The first thing I'd do is make absolutely sure Pergo is what you want
to install in 5 rooms. Of course, everything depends on the house,
what similar houses in the area have, your future intentions, etc. I
would certainly use Pergo in certain applications, like finishing a
basement office, etc. But given all the labor and that you can get
some decent engineered or total wood products for not all that much
more, I think in many cases going with real wood makes more sense.
I've never seen anyone advertise a home for sale noting that it has
It will be bragged about in new construction because the default is sheet
vinyl and mid-grade carpeting. A good laminate IS a step up from that. I
would only mention it when selling an existing home if the buyer had dogs.
It is a great surface for that, second only to ceramic or stone.
The home is in west central Florida, home of burning sun, salt water
and scratching sand. We have shopped around heavily and the BIG point
against real wood floor is scratching, staining and discoloration from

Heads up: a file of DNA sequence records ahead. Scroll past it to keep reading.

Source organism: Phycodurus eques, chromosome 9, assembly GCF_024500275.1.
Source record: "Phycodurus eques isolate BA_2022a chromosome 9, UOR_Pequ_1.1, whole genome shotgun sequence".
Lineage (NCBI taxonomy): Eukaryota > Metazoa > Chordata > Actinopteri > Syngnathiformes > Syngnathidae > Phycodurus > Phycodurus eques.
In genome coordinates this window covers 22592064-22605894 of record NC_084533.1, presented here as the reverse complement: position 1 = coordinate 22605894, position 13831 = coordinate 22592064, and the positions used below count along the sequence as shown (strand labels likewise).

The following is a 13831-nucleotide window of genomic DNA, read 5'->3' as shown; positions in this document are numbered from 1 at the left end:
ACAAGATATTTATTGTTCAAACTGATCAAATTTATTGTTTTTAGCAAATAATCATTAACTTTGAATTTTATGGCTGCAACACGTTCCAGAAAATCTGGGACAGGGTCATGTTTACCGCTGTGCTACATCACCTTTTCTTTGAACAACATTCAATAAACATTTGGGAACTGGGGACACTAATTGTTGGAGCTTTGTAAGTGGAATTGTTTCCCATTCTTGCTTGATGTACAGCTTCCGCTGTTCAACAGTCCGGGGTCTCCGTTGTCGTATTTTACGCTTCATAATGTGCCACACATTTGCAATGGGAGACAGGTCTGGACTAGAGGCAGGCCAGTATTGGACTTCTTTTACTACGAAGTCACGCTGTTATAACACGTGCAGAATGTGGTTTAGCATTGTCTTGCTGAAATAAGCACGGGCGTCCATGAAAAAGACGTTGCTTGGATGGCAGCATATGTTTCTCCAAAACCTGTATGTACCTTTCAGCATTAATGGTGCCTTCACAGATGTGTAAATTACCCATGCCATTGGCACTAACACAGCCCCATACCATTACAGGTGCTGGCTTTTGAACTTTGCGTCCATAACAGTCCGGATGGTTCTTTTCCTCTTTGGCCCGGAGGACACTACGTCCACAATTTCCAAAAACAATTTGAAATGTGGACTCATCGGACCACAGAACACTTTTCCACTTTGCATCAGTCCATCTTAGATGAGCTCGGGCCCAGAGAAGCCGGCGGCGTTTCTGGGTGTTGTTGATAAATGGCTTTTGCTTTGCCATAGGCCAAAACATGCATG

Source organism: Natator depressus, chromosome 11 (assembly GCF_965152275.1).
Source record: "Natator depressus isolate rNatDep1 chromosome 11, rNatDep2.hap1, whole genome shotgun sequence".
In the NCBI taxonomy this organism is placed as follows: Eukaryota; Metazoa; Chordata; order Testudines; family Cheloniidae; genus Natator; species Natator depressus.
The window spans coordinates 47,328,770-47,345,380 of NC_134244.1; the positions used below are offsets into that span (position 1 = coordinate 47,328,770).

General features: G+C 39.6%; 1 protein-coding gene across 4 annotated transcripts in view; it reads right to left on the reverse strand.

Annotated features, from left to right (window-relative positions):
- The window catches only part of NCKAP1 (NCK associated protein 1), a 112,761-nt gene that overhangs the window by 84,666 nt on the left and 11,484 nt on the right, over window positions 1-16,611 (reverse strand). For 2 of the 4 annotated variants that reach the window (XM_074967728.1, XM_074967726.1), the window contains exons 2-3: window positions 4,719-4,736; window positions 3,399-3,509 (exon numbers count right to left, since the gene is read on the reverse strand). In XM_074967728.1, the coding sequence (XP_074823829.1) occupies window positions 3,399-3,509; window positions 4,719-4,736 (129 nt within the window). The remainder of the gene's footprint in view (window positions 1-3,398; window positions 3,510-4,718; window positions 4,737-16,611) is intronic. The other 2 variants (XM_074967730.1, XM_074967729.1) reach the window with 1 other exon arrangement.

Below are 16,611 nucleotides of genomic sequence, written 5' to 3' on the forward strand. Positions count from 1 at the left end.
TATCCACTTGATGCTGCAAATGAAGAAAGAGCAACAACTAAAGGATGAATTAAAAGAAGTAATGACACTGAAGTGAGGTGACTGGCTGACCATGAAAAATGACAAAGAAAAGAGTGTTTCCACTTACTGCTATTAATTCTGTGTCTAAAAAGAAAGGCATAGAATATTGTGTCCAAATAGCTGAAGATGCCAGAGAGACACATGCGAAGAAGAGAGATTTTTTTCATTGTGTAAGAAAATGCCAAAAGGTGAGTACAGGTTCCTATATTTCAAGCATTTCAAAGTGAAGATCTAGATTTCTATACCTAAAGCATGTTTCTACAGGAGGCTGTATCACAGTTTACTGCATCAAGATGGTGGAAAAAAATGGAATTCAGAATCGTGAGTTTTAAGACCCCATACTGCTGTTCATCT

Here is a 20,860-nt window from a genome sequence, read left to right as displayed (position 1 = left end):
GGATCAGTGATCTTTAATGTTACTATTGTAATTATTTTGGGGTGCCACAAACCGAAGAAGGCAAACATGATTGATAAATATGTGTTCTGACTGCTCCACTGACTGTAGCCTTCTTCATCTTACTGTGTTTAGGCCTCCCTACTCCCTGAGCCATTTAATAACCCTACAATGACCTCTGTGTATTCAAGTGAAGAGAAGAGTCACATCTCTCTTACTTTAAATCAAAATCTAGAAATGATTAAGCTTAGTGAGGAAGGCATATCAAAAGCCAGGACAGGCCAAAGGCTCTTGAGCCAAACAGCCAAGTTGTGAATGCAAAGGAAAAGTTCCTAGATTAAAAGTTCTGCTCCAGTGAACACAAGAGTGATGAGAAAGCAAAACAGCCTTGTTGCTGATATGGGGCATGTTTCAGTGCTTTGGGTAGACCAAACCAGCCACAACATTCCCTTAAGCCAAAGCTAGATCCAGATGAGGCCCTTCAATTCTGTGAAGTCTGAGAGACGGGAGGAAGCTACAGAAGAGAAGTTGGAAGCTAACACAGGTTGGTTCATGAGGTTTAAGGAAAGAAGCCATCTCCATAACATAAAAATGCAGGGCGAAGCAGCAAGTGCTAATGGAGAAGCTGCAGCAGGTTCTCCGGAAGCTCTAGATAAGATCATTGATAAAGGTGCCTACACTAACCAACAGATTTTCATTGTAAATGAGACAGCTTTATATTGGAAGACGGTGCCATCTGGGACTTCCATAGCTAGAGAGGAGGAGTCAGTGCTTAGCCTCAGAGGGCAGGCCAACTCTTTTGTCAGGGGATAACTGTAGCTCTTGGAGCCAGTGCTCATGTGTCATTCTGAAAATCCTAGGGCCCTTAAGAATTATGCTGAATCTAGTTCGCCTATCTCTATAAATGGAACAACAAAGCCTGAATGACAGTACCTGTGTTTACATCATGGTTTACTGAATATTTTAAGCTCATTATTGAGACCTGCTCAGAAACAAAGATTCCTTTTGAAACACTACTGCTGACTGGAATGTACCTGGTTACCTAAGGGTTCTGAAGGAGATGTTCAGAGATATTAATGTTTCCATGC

sun. We have been in homes with real wood whenever anything was slid
on the flooring it left it's mark, permanently. When part of the
floor got direct sun, it discolored. When something was spilled on it
or it got wet with salt water (yeah we fish, jet ski, swim and do lots
in the salt water) it discolored.
Even when shopping we walked by the real wood, I reached up to the
sample pieces and in most I could make a pretty deep mark with my
fingernail. With pets and kids around and all that comes with having
an active home, Pergo might not be "prime" but it's looks a boatload
better then real wood that is scratched and marred by every day living
here in the sunshine state. We're not remodeling a show home, we're
remodeling a functional home that will more likely have a mountain
bike run thru the house into the back yard then a cocktail party. We
want a floor that will last with low maintenance, easy install and
good resilience to life (scratches, spills, stains, sun, sand, etc).
Oh yeah, we put diving boards on basements in Florida and call them
Thanks for the help!
On Mon, 21 Dec 2009 16:03:21 -0800 (PST), infiniteMPG
Older homes in Florida had Terrazzo floors finished on the slab. You
couldn't tear that stuff up. Too late now, but staining the concrete
slab would cover all the things you mentioned , basically, an
occasional sealing of the stain.
If you find a product brand you like, ask to open the box for
instructions and check them out.